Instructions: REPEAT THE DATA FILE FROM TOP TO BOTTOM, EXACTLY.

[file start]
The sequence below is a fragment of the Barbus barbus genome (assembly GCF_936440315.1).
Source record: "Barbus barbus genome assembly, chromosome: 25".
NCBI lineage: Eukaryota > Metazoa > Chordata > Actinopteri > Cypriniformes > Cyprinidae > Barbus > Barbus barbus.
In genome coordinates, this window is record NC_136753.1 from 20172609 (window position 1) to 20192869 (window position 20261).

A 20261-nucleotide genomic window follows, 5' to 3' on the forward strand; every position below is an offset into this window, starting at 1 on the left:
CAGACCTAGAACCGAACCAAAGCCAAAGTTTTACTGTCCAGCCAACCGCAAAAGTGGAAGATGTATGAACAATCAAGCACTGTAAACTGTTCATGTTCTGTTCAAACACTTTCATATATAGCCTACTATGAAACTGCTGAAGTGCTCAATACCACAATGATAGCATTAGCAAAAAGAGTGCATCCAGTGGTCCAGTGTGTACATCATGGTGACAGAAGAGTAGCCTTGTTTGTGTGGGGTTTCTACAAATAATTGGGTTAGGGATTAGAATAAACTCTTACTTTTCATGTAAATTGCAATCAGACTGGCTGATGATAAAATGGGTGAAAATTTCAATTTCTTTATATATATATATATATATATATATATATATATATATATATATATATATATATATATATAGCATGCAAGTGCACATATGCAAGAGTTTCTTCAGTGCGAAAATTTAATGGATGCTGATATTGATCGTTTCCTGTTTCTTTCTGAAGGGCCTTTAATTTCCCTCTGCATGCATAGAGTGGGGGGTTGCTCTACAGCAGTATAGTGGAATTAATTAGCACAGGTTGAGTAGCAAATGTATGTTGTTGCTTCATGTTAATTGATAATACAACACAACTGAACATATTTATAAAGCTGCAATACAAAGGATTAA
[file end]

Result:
The sequence below is a fragment of the Barbus barbus genome (assembly GCF_936440315.1).
Source record: "Barbus barbus genome assembly, chromosome: 25".
NCBI lineage: Eukaryota > Metazoa > Chordata > Actinopteri > Cypriniformes > Cyprinidae > Barbus > Barbus barbus.
In genome coordinates, this window is record NC_136753.1 from 20172609 (window position 1) to 20192869 (window position 20261).

A 20261-nucleotide genomic window follows, 5' to 3' on the forward strand; every position below is an offset into this window, starting at 1 on the left:
CAGACCTAGAACCGAACCAAAGCCAAAGTTTTACTGTCCAGCCAACCGCAAAAGTGGAAGATGTATGAACAATCAAGCACTGTAAACTGTTCATGTTCTGTTCAAACACTTTCATATATAGCCTACTATGAAACTGCTGAAGTGCTCAATACCACAATGATAGCATTAGCAAAAAGAGTGCATCCAGTGGTCCAGTGTGTACATCATGGTGACAGAAGAGTAGCCTTGTTTGTGTGGGGTTTCTACAAATAATTGGGTTAGGGATTAGAATAAACTCTTACTTTTCATGTAAATTGCAATCAGACTGGCTGATGATAAAATGGGTGAAAATTTCAATTTCTTTATATATATATATATATATATATATATATATATATATATATATATATATATATATATATAGCATGCAAGTGCACATATGCAAGAGTTTCTTCAGTGCGAAAATTTAATGGATGCTGATATTGATCGTTTCCTGTTTCTTTCTGAAGGGCCTTTAATTTCCCTCTGCATGCATAGAGTGGGGGGTTGCTCTACAGCAGTATAGTGGAATTAATTAGCACAGGTTGAGTAGCAAATGTATGTTGTTGCTTCATGTTAATTGATAATACAACACAACTGAACATATTTATAAAGCTGCAATACAAAGGATTAA